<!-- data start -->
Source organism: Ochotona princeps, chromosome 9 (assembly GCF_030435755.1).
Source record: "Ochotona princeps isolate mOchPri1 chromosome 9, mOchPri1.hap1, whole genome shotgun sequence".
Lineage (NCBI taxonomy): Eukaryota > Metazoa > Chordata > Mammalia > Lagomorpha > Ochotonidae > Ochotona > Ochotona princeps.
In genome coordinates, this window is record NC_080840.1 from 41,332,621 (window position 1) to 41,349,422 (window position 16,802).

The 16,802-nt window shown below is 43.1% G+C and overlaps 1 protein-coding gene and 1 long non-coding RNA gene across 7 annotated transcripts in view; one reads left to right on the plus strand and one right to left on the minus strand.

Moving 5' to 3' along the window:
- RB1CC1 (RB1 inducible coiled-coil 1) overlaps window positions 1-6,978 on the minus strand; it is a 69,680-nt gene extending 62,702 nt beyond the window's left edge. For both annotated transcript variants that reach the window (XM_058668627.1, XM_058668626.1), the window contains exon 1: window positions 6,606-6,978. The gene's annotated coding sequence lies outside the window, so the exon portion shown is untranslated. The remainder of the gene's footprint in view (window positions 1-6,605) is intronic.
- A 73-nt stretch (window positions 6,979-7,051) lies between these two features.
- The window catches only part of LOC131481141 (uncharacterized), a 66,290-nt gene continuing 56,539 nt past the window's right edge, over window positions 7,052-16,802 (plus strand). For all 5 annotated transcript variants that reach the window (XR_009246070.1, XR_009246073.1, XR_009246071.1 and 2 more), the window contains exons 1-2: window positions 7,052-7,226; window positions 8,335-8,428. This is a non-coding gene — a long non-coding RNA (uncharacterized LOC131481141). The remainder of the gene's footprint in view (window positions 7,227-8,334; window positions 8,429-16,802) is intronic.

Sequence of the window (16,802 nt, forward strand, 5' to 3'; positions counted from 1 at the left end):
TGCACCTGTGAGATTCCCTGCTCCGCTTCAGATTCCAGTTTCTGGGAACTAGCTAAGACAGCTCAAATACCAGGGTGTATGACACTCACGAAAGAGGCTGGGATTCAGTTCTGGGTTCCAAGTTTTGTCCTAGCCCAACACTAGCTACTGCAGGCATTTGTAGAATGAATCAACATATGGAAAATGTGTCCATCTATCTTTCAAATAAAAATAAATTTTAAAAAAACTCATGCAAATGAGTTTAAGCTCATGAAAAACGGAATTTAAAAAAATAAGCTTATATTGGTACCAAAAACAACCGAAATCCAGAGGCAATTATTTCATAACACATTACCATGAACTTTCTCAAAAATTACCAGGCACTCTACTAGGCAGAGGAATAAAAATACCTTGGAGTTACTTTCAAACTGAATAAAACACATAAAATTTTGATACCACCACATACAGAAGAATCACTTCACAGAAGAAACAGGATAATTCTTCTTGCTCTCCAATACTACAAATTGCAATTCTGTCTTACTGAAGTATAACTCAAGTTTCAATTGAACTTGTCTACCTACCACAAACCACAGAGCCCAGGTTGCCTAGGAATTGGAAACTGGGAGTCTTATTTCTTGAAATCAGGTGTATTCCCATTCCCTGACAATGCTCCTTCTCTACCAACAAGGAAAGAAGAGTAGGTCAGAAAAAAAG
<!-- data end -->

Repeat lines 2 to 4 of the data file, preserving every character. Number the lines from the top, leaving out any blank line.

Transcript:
Source record: "Ochotona princeps isolate mOchPri1 chromosome 9, mOchPri1.hap1, whole genome shotgun sequence".
Lineage (NCBI taxonomy): Eukaryota > Metazoa > Chordata > Mammalia > Lagomorpha > Ochotonidae > Ochotona > Ochotona princeps.
In genome coordinates, this window is record NC_080840.1 from 41,332,621 (window position 1) to 41,349,422 (window position 16,802).